Delta Direct Drive robot capable to perform over 200 operations per minute
In the early 1980s, the industry was in need for a new type of robot capable to manipulate light and small objects at a very high speed. Since necessity is the mother of invention, Reymond Clavel from the École Polytechnique Fédérale de Lausanne (EPFL) committed to find a solution and came up with the Delta robot – a parallel arm robot which revolutionized the packaging industry in 1985.
“To be honest, when we had developed the first Delta, I was so enthusiastic that I expected lots of companies to rush to my office to buy one. Not at all! In fact, two years passed before we signed our first licence transfer, because our robot had scared off the industrialists. Its very fine structure, which looked like an umbrella to them, was disconcerting. They thought that it wasn’t robust enough”, said Reymond Clavel, Proffesor at EPFL’s Robotic Systems Laboratory.
Delta robot’s platform is mounted above the workspace. Actuators are used to move 3
" which are jointed to the platform in order to provide it with 3 transitional degrees of freedom (DoF). A part of the robot speed is in its ability to keep its picking appendage in parallel with the workspace while moving items. If needed by process, extends at the middle of the platform can be used in order to enable an additional rotational DoF.
The most recent version of the Delta robot was recently presented in Germany, where it managed to perform over 200 operations per minute. Developed in collaboration with Bosch, the Delta Direct Drive robot can achieve acceleration of over 15G. That is 5G more compared to the previous generation of the robot.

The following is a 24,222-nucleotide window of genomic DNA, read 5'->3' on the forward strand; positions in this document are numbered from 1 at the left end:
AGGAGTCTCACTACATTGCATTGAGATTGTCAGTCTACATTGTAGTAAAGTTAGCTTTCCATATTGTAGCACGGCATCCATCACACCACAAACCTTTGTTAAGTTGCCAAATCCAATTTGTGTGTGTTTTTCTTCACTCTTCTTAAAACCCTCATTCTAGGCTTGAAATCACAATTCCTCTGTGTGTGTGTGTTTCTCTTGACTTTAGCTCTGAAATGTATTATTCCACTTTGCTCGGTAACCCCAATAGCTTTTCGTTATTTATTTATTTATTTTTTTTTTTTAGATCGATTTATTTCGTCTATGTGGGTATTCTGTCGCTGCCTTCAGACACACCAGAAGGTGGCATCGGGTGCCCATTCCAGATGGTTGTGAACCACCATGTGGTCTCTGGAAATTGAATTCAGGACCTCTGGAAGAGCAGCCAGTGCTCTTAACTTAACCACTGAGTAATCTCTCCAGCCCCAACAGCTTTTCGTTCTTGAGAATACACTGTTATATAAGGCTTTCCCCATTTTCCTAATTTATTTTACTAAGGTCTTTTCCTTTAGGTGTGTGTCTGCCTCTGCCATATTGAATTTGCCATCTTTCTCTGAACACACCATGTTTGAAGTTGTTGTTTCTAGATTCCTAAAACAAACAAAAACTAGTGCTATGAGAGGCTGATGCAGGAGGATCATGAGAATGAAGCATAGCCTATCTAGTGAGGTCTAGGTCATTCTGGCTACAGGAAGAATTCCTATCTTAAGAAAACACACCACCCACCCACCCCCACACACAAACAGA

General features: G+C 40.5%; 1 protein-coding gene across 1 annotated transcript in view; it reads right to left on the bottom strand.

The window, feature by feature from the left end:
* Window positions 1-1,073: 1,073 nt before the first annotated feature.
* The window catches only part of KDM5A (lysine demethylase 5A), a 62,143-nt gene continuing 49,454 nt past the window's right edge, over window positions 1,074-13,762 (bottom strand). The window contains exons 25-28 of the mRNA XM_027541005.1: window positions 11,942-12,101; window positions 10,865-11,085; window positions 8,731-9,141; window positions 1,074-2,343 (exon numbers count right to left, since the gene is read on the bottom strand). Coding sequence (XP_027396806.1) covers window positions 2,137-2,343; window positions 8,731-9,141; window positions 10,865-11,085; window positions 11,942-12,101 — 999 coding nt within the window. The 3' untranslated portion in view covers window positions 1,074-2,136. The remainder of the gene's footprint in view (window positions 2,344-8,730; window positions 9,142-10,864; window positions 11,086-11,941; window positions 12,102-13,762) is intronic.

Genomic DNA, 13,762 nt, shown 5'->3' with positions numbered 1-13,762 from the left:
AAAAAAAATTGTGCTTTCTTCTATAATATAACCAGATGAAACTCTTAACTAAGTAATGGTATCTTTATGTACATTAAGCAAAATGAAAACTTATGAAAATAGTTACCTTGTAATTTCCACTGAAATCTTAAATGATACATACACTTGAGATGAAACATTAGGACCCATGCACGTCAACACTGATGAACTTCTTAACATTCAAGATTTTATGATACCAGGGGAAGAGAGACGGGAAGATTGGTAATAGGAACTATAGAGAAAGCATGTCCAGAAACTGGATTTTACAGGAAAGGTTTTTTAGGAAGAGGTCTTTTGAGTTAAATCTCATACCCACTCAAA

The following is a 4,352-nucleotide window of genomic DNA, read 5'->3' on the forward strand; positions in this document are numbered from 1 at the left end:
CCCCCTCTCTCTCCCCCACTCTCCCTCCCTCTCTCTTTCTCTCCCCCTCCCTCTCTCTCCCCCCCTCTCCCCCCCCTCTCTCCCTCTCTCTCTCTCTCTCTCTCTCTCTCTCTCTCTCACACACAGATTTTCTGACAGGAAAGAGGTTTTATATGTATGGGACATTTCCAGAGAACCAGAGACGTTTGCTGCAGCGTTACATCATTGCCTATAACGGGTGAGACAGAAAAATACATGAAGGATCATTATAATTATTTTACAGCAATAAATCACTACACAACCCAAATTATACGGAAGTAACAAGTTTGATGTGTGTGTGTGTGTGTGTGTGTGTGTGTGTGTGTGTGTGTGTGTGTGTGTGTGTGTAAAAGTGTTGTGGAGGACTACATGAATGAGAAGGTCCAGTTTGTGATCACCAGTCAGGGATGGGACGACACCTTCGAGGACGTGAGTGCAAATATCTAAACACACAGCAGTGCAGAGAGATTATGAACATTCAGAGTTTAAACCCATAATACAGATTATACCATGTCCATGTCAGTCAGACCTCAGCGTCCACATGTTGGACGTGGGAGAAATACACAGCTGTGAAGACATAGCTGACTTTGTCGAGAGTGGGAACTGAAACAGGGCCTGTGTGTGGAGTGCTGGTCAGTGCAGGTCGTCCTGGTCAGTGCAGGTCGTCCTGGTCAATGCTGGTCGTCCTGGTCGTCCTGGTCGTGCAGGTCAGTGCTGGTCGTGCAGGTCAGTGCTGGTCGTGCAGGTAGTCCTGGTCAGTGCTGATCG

“In particular, we have developed ultra-high-precision robots, designed for use in the areas of electro-erosion, which involves machining very hard materials. These robots are also used in the manipulation and positioning of optical elements”, said Mohamed Bouri, Senior research fellow at the Robotic Systems Laboratory.
While they were developing the newest version of the Delta robot, the researchers had a goal to increase its speed and maintain its precision. Luckily, the lower cost and increased power of new direct drive mechanism enabled researchers to solve the problem less powerful motors had. They required an additional mechanical component which enabled a more effective transmission of the movement, but it also limited the maximum speed of the robot.
Many variations of Delta robot are used in industries with need for high speed and precision. For example, it is used in watch making industry, packaging and even surgery. In collaboration with neurosurgeons at the University Hospital Center of the canton of Vaud, Switzerland, the EPFL researchers developed a tactile feedback device which uses the platform as a 3D controller.
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